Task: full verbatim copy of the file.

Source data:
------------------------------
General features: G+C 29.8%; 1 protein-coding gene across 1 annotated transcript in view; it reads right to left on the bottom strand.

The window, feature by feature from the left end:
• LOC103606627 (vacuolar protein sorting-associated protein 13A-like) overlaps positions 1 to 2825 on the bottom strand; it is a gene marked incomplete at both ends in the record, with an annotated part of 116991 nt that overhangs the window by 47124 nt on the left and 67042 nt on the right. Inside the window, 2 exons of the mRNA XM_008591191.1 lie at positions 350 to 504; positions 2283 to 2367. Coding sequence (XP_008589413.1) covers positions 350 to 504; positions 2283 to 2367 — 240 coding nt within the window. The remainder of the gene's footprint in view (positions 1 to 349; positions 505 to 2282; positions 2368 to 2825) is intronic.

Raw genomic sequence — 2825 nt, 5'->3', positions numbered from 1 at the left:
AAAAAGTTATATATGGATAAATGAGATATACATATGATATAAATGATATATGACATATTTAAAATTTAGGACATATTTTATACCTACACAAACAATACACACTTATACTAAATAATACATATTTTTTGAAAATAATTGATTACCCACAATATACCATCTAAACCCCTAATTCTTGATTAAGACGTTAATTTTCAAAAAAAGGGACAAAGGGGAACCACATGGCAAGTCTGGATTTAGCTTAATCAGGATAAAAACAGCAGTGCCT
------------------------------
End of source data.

General features: G+C 29.8%; 1 protein-coding gene across 1 annotated transcript in view; it reads right to left on the bottom strand.

The window, feature by feature from the left end:
• LOC103606627 (vacuolar protein sorting-associated protein 13A-like) overlaps positions 1 to 2825 on the bottom strand; it is a gene marked incomplete at both ends in the record, with an annotated part of 116991 nt that overhangs the window by 47124 nt on the left and 67042 nt on the right. Inside the window, 2 exons of the mRNA XM_008591191.1 lie at positions 350 to 504; positions 2283 to 2367. Coding sequence (XP_008589413.1) covers positions 350 to 504; positions 2283 to 2367 — 240 coding nt within the window. The remainder of the gene's footprint in view (positions 1 to 349; positions 505 to 2282; positions 2368 to 2825) is intronic.

Raw genomic sequence — 2825 nt, 5'->3', positions numbered from 1 at the left:
AAAAAGTTATATATGGATAAATGAGATATACATATGATATAAATGATATATGACATATTTAAAATTTAGGACATATTTTATACCTACACAAACAATACACACTTATACTAAATAATACATATTTTTTGAAAATAATTGATTACCCACAATATACCATCTAAACCCCTAATTCTTGATTAAGACGTTAATTTTCAAAAAAAGGGACAAAGGGGAACCACATGGCAAGTCTGGATTTAGCTTAATCAGGATAAAAACAGCAGTGCCT